Categories
General HR, Redundancy & Trade Unions Rescue, Restructuring & Recovery Turnaround

Will the new Employment Tribunal fees give employers some protection?

On the face of it the new charges on employees seeking redress for workplace issues via tribunals could be good news for employers, particularly SMEs.
In theory, as the FSB has pointed out, the £160-£250 to lodge a claim and the £230 or £950 fee if the case goes ahead ought to deter weak or frivolous claims that businesses have hitherto felt obliged to settle without contesting for fear of huge legal bills.
A client of mine recently had a male employee who, after a couple of warnings, was then made redundant. Despite ample evidence that he had had several recent girlfriends he then took the company to tribunal, encouraged by a solicitor’s no win no fee deal, for unfair dismissal on grounds of his sexual orientation as a gay man! The company settled out of court for £7000 for fear of high legal costs if they contested in court.
When turning around companies I believe in working with the unions or employee representatives when reorganising staff or redundancy. Indeed K2 now has a former union official who as our ‘Employee Liaison Officer’ specialises in managing the process. Equally, it is important that employers follow all the correct procedures when using redundancy.
However, there are some caveats about how effective a deterrent to weak claims the new payments will be.  Firstly, Unison has been granted permission for a judicial review on the introduction of fees. Secondly, costs can be reduced where there are multiple claims of two or more people against the same employer. Similarly fees can be significantly reduced or waived where a claimant cannot pay.  Thirdly will the new fees deter the “ambulance chaser” lawyers offering no win no fee deals?
In our view the jury is still out on whether this new ruling will make life easier for employers. What do others think?

Categories
General Insolvency Rescue, Restructuring & Recovery Turnaround

Involving employees can be crucial to successful company restructuring

It shouldn’t be rocket science to accept that giving employees a stake in their company’s future encourages commitment and efficiency.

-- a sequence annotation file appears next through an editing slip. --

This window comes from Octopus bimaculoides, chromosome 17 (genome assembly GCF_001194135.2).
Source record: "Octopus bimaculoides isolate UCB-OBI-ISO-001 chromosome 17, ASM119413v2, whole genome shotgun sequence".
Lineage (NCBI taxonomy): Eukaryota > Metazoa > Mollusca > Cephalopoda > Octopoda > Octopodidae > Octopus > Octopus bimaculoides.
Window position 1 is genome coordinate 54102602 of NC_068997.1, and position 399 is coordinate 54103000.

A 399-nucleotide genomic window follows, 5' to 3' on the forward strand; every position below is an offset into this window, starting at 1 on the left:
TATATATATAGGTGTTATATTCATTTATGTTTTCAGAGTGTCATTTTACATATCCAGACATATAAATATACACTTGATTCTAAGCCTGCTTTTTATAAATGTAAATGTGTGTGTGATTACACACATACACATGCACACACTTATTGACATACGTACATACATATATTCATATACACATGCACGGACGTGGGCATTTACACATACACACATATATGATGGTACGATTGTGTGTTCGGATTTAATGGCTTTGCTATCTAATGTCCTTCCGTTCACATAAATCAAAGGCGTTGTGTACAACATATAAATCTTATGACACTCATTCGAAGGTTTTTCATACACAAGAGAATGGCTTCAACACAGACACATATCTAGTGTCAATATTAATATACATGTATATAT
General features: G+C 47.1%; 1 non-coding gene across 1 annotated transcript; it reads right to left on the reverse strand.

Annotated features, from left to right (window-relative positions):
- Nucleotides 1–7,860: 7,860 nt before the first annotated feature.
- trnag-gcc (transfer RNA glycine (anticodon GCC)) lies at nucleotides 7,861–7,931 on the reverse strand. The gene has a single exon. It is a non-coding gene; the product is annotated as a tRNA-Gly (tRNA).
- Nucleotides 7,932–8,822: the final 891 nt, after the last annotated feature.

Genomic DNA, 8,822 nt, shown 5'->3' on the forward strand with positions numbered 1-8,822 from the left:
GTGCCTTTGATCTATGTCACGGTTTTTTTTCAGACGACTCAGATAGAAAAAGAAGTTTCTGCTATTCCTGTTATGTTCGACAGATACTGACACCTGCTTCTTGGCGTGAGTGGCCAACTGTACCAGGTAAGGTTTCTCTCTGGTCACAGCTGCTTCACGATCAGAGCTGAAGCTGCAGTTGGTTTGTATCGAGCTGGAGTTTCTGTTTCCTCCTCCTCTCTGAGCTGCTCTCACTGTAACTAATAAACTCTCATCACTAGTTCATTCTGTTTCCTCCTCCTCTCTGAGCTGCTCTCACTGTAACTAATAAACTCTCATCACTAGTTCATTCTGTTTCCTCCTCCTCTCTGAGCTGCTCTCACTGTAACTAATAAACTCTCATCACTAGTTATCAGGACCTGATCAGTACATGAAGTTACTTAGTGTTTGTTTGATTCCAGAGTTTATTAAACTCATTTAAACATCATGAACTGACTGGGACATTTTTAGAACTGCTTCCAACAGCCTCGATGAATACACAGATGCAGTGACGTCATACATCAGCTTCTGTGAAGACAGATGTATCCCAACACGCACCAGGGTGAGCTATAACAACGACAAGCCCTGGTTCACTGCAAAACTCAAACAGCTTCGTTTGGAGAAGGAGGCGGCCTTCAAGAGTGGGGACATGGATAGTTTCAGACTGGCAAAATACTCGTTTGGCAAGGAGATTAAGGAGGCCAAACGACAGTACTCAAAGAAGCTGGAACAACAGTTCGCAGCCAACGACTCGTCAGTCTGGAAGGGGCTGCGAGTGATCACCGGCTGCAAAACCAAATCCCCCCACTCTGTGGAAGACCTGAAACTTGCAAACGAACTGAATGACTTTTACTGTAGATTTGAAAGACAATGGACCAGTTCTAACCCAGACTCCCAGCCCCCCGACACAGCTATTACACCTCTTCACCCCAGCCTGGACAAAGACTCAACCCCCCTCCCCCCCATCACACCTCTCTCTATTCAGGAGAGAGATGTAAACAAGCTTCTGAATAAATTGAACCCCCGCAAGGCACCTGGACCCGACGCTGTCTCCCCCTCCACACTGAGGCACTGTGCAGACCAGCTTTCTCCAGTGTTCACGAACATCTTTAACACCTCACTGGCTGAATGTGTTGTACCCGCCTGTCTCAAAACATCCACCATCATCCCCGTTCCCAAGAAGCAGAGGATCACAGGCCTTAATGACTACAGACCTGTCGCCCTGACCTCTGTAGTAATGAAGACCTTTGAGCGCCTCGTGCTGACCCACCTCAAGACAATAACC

The John Lewis Partnership, owners of John Lewis department stores and Waitrose, is perhaps the most famous example of a company that fully involves its employees in both decision-making and a share of its profits, and now Sports Direct has announced that its staff will receive bonuses following a record year for profits.
But what happens if a company gets into difficulties and needs restructuring to survive?
Often, the employees are the last to know and this can make turning around a company much more difficult.  While directors try to keep information to themselves employees will usually know that something is wrong and an atmosphere of uncertainty may only make things worse as key people start looking for other work and productivity drops even further.
While trades unions regularly suffer from a negative press we would argue that their involvement in negotiations during restructuring can have positive benefits, not only in consulting with workers about the way forward and keeping them informed, but also in negotiating agreements should shorter working hours or redundancies be necessary. To help reassure those concerned about trusting unions to keep turnaround plans confidential there exists a protocol confidentiality agreement that was developed by the TMA (Turnaround Management Association UK) in association with the TUC.